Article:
4 weeks to go...have you seen this check list?
Blisters, nail and musculoskeletal injuries are the most common cause of debilitating pain and the reason why Oxfam Walkers do not cross the finish line.
Dr Huan Wang, Podiatrist from Synergy Sports & Wellness explains how to best prepare so you can avoid getting caught up in problems....
Phone 9878 0364 to book a free check up.
Oxfam preparation check list
□ 1. The Right Shoes
Shoes are a common cause of blisters. Blisters from a shoe can form due to friction where your toes, heels, and the sole of your foot rub against the shoe. High mileage events can give rise to overuse musculoskeletal conditions when coupled with shoes that are biomechanically mis-matched with the athlete. Getting the right fit, size, support and shape from a shoe can help prevent blisters, nail and musculoskeletal injuries.
Tips: Build up your mileage and speed in each pair of shoes, even if they are the same brand and model you have worn previously.
Tips: Recommendation of footwear by brands and models by a Podiatrist who understands the deeper complexities of your biomechanics; for the purpose
of preserving musculoskeletal health and optimizing function is key to reducing
the risk of blister formation.
Tips: A Podiatrist can show you lacing techniques to stop excessive sliding and
slippage in your shoes.
□ 2. Orthotics
Feet are always changing, if you wear Orthotics, it is important that they are still supportive and congruent with your current foot needs.
Tips: Orthotics require annual check ups from a Podiatrist. A simple adjustment can
improve the quality and longevity of support to your feet. See a Podiatrist for a review of your biomechanics, orthotics and footwear and the interrelation between these constituents.
BLISTERS ARE IMMINENT WHEN THE FOOT, ORTHOTIC AND FOOTWEAR DO NOT FUNCTION IN UNISON
□ 3. Skin preparation
Calluses are your friends FOR NOW, BUT.... cracks need attending to by a Podiatrist. As your feet get more of a workout, they build up calluses. These are your friends for the walk. You want calluses (within reason), which acts as a natural pad against the friction that forms blisters.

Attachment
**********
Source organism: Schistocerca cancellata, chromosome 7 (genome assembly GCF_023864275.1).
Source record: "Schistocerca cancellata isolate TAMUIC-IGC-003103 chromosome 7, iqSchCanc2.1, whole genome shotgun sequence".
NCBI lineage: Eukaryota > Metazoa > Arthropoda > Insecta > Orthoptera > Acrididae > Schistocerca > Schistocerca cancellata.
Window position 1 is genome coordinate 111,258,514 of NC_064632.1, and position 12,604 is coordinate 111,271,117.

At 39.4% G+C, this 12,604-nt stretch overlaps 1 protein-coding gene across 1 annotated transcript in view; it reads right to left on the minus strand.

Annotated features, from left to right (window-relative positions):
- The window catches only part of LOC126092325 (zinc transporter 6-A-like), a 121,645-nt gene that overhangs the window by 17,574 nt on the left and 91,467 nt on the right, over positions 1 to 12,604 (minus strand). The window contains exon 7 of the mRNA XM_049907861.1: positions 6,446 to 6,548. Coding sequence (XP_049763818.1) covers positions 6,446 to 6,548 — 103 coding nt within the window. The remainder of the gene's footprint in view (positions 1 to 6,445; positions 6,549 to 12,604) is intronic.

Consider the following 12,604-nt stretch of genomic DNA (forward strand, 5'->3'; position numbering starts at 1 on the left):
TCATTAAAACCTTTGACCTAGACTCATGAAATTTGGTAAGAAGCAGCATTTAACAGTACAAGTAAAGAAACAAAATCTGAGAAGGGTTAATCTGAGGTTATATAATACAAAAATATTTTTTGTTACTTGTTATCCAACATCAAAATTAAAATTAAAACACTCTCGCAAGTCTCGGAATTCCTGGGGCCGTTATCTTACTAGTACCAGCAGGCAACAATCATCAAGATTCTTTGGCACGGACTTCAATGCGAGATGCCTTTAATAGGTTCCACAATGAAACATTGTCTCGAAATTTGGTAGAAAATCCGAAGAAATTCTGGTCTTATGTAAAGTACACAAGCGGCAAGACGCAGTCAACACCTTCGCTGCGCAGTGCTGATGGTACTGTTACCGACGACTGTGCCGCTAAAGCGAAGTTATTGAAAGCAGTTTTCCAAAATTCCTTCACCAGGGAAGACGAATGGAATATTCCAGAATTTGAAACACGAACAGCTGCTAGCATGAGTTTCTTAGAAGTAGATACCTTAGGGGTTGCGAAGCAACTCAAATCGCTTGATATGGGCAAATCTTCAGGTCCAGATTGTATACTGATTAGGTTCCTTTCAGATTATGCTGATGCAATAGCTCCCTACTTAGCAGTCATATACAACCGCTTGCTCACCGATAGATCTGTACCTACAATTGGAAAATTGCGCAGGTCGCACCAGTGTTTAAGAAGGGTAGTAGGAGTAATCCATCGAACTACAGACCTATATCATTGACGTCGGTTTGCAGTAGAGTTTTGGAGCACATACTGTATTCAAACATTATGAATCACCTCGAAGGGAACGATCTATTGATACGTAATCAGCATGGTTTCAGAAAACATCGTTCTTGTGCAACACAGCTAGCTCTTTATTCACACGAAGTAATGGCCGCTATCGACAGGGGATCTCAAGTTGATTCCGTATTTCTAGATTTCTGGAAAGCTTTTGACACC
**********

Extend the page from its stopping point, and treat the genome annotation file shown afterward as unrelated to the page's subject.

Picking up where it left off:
Tips: See a Podiatrist to contain the amount of callous, remove cracks and recommend moisturizing cream specific to your skin type and needs.
□ 4. Sock selection
There are many techniques and products available on the market today:
Wick it Away: Buy cotton socks that include some acrylic, polypropylene, or Cool Max fabric which would wick moisture away from the foot, keeping it dry.
Double layers: The inner layer should be of a wicking fabric. The two layers work to prevent friction on the foot itself.
Padded Socks vs. Thin Socks: From a blister standpoint, experiment with the thickness of your socks. If your socks are so thick that your toes have no room, you need bigger shoes or thinner socks. When having shoes fitted, bring along the thickness of sock you plan to wear to ensure a correct fit.
□ 5. Lubricating Your Feet Vs Keeping Your Feet Dry
Friction—the rubbing motion between foot, sock, and shoe—creates heat and tearing forces, which make the skin prone to blisters. Reduce the friction, reduce the blisters. One way to reduce friction is by lubricating your feet so they slide rather than rub. Conversely, excessive moisture or perspiration can also trigger blisters. Tiny blisters form when the sweat clogs the pores in the feet.
Tips: Following an assessment of your feet, shoes and socks a podiatrist will recommend the best treatment regime to for your skin type.
□ 6. Taping the "Hot Spots" on Your Feet
If you have a spot that is prone to blistering, or have developed a hot spot while you are out walking and running, covering it can help protect it. There are several options regarding tape/s and special patches.
Tips: A podiatrist will assess and demonstrate advanced taping techniques for
you to manage your feet prior and during the event.
□ 7. Nail care
A black toe nail is caused by a blister or blood pooling under the nail, most often caused by repeated trauma from your foot sliding in the shoe, internal seams of the shoe and sock and poor nail cutting techniques.
Tips: Your shoes and socks must fit correctly. A Podiatrist can show you lacing
techniques to reduce the slide which is especially important with uphill and down